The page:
“12. I reviewed every single one of the 7,500 discovered documents. Even where people assisted me I reviewed their work and therefore, the documents on which they worked…”
39. Ms. Moynihan gives explanations for what were described as “missing documents”; namely, the absence of handwritten notes and the absence of emails either directly to or from Michael O’Leary, CEO of Ryanair.
40. Of particular importance Ms. Moynihan addresses Ms. Harty’s criticism of the absence of certain documentation under the heading “local air safety group minutes”. In particular, Ms. Harty had made reference to minutes in respect of Seville, Spain. Ms. Moynihan accepts that these minutes were overlooked in error and apologies for such error.
41. Finally, Ms. Moynihan gave explanations in respect of the issues raised in “schedule A” and “schedule B”.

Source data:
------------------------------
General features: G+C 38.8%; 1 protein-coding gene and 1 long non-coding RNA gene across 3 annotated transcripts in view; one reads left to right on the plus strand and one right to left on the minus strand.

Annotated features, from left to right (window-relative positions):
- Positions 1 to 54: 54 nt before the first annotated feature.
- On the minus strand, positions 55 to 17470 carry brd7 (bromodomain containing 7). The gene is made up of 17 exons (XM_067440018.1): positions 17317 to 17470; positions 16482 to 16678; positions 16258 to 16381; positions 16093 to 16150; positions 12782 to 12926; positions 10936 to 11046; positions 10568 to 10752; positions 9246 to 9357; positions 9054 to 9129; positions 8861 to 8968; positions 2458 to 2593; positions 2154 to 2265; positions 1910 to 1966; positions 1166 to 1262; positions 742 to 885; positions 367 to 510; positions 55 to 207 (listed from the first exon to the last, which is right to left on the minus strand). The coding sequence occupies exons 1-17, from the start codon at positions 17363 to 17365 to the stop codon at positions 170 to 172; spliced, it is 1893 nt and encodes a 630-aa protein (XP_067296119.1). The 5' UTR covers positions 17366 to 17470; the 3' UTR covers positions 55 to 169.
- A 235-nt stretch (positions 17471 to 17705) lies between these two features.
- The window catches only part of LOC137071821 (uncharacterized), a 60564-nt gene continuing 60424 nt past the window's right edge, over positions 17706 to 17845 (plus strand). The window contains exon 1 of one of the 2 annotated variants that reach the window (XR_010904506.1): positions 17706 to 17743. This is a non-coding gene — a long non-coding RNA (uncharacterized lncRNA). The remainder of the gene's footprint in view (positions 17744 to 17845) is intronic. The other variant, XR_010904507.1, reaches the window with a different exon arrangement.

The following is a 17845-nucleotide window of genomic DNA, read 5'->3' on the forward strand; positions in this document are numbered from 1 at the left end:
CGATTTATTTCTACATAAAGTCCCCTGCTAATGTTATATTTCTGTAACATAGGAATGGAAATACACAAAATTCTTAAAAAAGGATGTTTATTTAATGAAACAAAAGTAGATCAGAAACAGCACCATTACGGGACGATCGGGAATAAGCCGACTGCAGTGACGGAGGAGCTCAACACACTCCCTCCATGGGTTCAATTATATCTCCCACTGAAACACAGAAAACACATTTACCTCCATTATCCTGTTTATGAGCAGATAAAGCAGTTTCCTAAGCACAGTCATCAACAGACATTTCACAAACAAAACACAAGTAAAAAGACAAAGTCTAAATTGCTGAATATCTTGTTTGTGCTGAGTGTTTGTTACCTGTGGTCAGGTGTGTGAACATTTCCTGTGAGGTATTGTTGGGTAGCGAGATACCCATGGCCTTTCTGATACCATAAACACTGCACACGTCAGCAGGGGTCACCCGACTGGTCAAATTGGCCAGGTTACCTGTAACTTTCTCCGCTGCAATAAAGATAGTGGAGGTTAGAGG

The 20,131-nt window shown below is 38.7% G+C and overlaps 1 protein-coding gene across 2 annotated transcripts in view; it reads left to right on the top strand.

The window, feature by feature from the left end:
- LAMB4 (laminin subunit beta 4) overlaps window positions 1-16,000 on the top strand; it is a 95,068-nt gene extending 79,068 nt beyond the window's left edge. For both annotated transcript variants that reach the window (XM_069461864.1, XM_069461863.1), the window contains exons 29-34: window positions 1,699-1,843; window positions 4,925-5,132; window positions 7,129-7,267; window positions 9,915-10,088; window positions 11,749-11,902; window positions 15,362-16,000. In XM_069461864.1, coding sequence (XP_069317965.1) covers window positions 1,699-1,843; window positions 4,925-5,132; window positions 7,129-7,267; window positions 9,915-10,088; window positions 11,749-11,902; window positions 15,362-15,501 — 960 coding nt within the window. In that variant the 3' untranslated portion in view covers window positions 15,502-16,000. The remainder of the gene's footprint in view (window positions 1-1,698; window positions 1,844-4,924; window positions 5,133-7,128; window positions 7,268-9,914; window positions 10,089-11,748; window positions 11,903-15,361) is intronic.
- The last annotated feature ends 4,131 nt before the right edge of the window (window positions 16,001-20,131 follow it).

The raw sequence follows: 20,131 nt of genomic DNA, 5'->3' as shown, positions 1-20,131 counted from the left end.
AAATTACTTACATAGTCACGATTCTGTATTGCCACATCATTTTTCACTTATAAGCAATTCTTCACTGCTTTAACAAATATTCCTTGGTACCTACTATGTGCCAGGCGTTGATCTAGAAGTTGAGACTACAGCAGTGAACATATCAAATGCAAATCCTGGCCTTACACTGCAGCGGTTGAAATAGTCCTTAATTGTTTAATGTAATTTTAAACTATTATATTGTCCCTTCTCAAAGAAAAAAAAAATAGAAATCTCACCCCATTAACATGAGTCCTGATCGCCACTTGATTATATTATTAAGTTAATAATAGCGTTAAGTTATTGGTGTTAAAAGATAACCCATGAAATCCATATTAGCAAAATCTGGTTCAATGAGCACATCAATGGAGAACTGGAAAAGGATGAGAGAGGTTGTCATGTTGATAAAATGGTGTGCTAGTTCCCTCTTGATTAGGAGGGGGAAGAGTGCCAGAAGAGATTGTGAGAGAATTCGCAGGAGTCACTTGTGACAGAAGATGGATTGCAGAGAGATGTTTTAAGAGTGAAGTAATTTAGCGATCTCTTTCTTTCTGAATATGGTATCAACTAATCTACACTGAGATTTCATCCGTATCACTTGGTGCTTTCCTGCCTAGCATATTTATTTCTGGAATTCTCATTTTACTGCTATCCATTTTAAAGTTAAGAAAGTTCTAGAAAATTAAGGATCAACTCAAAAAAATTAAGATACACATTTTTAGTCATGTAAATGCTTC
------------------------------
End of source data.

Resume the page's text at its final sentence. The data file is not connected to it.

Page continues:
42. In its submissions to the court, Mr. Oisin Quinn S.C., on behalf of Channel 4 relied, to a significant extent, firstly, on the fact that following objections, Ryanair made discovery of some 1,000 further documents, secondly, the deficiencies highlighted in “schedule A” and “schedule B” and the very late discovery of the “local air safety group minutes” in respect of Seville, Spain 12th July, 2013. Counsel for the defendant, also highlighted the lack of resources devoted by Ryanair to discovery and the failure to follow the contents of the Commercial Law Association of Ireland’s Good Practice Discovery Guide (V. 2.0 or V. 1.0).
43. Counsel for Channel 4, correctly, did not pursue the reliefs sought in the notice of motion to strike out Ryanair’s defence on the grounds of failure to make proper discovery but rather requested the court to direct that Ryanair make further and better discovery and/or that an independent expert be appointed pursuant to the Rules of the Superior Courts for the purposes of overseeing such exercise.
44. In response, Mr. Martin Hayden S.C. and Mr. Tom Hogan S.C. on behalf of Ryanair resisted the application. They submitted that, though there were certain deficiencies in the discovery of Ryanair such deficiencies were understandable and were not of an order that the court should accept Channel 4’s application.